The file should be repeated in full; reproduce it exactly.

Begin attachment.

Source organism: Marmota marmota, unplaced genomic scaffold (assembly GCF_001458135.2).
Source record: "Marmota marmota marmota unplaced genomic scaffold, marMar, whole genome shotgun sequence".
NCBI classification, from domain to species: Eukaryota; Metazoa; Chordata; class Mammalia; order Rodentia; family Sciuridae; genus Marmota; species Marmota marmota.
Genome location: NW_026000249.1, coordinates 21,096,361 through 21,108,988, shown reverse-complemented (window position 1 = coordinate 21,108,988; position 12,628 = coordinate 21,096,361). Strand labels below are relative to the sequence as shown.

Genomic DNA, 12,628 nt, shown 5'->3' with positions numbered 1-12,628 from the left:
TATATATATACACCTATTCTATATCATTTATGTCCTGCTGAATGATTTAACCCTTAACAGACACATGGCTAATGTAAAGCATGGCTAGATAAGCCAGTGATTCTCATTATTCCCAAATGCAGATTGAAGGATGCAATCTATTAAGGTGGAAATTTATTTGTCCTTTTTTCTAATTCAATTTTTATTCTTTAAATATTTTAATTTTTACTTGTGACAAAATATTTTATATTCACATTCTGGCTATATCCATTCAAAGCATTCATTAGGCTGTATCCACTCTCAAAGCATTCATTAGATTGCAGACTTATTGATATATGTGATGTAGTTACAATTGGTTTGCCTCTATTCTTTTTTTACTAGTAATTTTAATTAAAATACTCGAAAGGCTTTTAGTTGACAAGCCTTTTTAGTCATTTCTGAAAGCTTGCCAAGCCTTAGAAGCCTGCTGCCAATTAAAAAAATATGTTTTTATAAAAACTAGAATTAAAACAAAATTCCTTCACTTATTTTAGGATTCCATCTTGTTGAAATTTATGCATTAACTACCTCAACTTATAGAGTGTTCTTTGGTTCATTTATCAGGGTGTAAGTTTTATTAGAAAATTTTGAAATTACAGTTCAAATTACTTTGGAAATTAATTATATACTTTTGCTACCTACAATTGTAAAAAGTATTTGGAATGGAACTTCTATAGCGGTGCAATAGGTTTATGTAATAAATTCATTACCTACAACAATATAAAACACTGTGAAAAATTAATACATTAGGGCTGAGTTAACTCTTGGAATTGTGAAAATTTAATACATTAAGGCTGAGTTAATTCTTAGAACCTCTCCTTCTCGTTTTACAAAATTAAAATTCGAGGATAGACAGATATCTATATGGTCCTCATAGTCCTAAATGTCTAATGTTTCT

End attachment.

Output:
Source organism: Marmota marmota, unplaced genomic scaffold (assembly GCF_001458135.2).
Source record: "Marmota marmota marmota unplaced genomic scaffold, marMar, whole genome shotgun sequence".
NCBI classification, from domain to species: Eukaryota; Metazoa; Chordata; class Mammalia; order Rodentia; family Sciuridae; genus Marmota; species Marmota marmota.
Genome location: NW_026000249.1, coordinates 21,096,361 through 21,108,988, shown reverse-complemented (window position 1 = coordinate 21,108,988; position 12,628 = coordinate 21,096,361). Strand labels below are relative to the sequence as shown.

Genomic DNA, 12,628 nt, shown 5'->3' with positions numbered 1-12,628 from the left:
TATATATATACACCTATTCTATATCATTTATGTCCTGCTGAATGATTTAACCCTTAACAGACACATGGCTAATGTAAAGCATGGCTAGATAAGCCAGTGATTCTCATTATTCCCAAATGCAGATTGAAGGATGCAATCTATTAAGGTGGAAATTTATTTGTCCTTTTTTCTAATTCAATTTTTATTCTTTAAATATTTTAATTTTTACTTGTGACAAAATATTTTATATTCACATTCTGGCTATATCCATTCAAAGCATTCATTAGGCTGTATCCACTCTCAAAGCATTCATTAGATTGCAGACTTATTGATATATGTGATGTAGTTACAATTGGTTTGCCTCTATTCTTTTTTTACTAGTAATTTTAATTAAAATACTCGAAAGGCTTTTAGTTGACAAGCCTTTTTAGTCATTTCTGAAAGCTTGCCAAGCCTTAGAAGCCTGCTGCCAATTAAAAAAATATGTTTTTATAAAAACTAGAATTAAAACAAAATTCCTTCACTTATTTTAGGATTCCATCTTGTTGAAATTTATGCATTAACTACCTCAACTTATAGAGTGTTCTTTGGTTCATTTATCAGGGTGTAAGTTTTATTAGAAAATTTTGAAATTACAGTTCAAATTACTTTGGAAATTAATTATATACTTTTGCTACCTACAATTGTAAAAAGTATTTGGAATGGAACTTCTATAGCGGTGCAATAGGTTTATGTAATAAATTCATTACCTACAACAATATAAAACACTGTGAAAAATTAATACATTAGGGCTGAGTTAACTCTTGGAATTGTGAAAATTTAATACATTAAGGCTGAGTTAATTCTTAGAACCTCTCCTTCTCGTTTTACAAAATTAAAATTCGAGGATAGACAGATATCTATATGGTCCTCATAGTCCTAAATGTCTAATGTTTCT